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dc.contributor.authorEads, Alicia Danielle
dc.identifier.otherbibid: 10361554
dc.description.abstractCULTURAL MEANING AND DEFINING A POLICYMAKING SITUATION: MAKING SENSE OF THE POLICY RESPONSE TO THE FINANCIAL CRISIS Alicia Danielle Eads, Ph.D. Cornell University August 2017 Faced with a collapsing housing market, which was disrupting financial markets via “toxic” mortgage-backed securities, U.S. policymakers acted aggressively to stabilize financial markets but remained circumspect about intervening in the housing market. Academics and policymakers alike acknowledge that the federal policy response to the housing market collapse was a “gross inadequacy.” This dissertation examines why that was so, identifying variations in key policymakers understandings and expectations of mortgage borrowers and mortgage lenders. The cultural tension was not over the causes of the crisis, as might be expected. Policymakers quickly sorted out the basic narrative of the subprime expansion, loose underwriting, and ubiquitous mortgage-backed securities. Instead, the relevant cultural meanings that implied vastly different policy responses were more fundamental: a construction of mortgage borrowers and lenders. Are mortgage borrowers rational investors who will walk away from an underwater mortgage? Or are they struggling homeowners, taken advantage of by predatory lenders? In one of these constructions it makes sense to commit tax dollars to the problem while in the other it would be irresponsible. The dissertation also analyzes the construction of the foreclosure crisis within U.S. states, a context that allows for statistical analysis of the relationship between cultural meaning and policy adoption. Some states’ media outlets discussed the foreclosure crisis as a market phenomenon while others discussed it as the result of predatory lending practices. Applying Latent Dirichlet Allocation topic modeling to text from 2,600 newspaper articles, I measure the multiple cultural meanings that the crisis assumed in different states. Results from event history analyses show that particular cultural meanings predict the adoption of aggressive foreclosure prevention policies, adjusting for other factors such as the extent of the housing market collapse and political party control of state legislatures. Finally, this dissertation also considers the relationships among wealth, debt, and family stability. The policies implemented in response to the recent crisis influenced which types of assets recovered value following the Great Recession, thus affecting household wealth and the longstanding trend of rising wealth inequality. The crisis policies also allowed a "debt overhang" to remain among millions of households. The family is a key micro-level institution that experiences and transmits the inequality effects of macro-economic policies. Analyses in this part of the dissertation use data from the 1996 to 2008 panels of the Survey of Income and Program Participation to offer a comprehensive account of how wealth and debt relates to family stability. The findings include that, as anticipated, higher holdings of liquid and illiquid assets are associated with a decrease in the likelihood of dissolution. During the Great Recession, median wealth in the U.S. dropped by 44 percent, exposing more families to the risk of dissolution. Indeed, this analysis shows that couples were at 54 percent greater risk of dissolving their unions during the recession years. The analysis also shows, perhaps contrary to intuition, secured debt, such as mortgage debt, is associated with a decrease in the likelihood of dissolution.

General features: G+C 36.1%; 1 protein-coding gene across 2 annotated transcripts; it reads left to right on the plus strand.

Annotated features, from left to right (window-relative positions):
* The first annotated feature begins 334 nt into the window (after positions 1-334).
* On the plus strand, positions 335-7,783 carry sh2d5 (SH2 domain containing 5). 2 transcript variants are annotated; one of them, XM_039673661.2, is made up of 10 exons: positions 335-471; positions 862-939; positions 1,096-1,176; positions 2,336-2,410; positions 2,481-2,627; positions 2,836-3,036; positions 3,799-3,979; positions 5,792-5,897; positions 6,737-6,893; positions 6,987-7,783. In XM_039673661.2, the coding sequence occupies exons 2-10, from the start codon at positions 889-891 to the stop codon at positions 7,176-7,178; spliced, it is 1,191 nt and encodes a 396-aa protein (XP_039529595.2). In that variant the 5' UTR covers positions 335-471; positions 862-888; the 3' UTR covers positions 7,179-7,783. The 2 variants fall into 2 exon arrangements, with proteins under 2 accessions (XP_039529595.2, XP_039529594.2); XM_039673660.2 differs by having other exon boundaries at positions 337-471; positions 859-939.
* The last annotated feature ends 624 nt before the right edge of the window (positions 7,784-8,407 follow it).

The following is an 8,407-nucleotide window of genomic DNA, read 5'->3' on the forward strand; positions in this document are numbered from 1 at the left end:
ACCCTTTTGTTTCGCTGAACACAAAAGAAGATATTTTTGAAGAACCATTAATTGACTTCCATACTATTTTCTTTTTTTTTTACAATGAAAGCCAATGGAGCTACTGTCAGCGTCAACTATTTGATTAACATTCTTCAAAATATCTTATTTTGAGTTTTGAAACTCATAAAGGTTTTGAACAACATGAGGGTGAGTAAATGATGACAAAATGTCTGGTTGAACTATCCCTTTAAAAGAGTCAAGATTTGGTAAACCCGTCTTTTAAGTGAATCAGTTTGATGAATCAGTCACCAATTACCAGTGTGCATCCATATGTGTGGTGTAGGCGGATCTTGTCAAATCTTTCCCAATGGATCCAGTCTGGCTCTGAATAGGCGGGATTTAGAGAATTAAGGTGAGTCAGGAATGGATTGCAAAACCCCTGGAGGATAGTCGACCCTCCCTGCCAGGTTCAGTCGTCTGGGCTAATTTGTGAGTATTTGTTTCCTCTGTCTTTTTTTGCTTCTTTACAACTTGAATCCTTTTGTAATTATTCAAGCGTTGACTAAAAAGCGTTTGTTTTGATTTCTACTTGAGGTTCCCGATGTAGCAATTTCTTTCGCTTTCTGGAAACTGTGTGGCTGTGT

dc.subjectComputational text analysis
dc.subjectFinancial crisis
dc.subjectEconomic Sociology
dc.typedissertation or thesis University of Philosophy D., Sociology
dc.contributor.chairSwedberg, Richard
dc.contributor.committeeMemberMimno, David
dc.contributor.committeeMemberTach, Laura
dc.contributor.committeeMemberBerezin, Mabel M.

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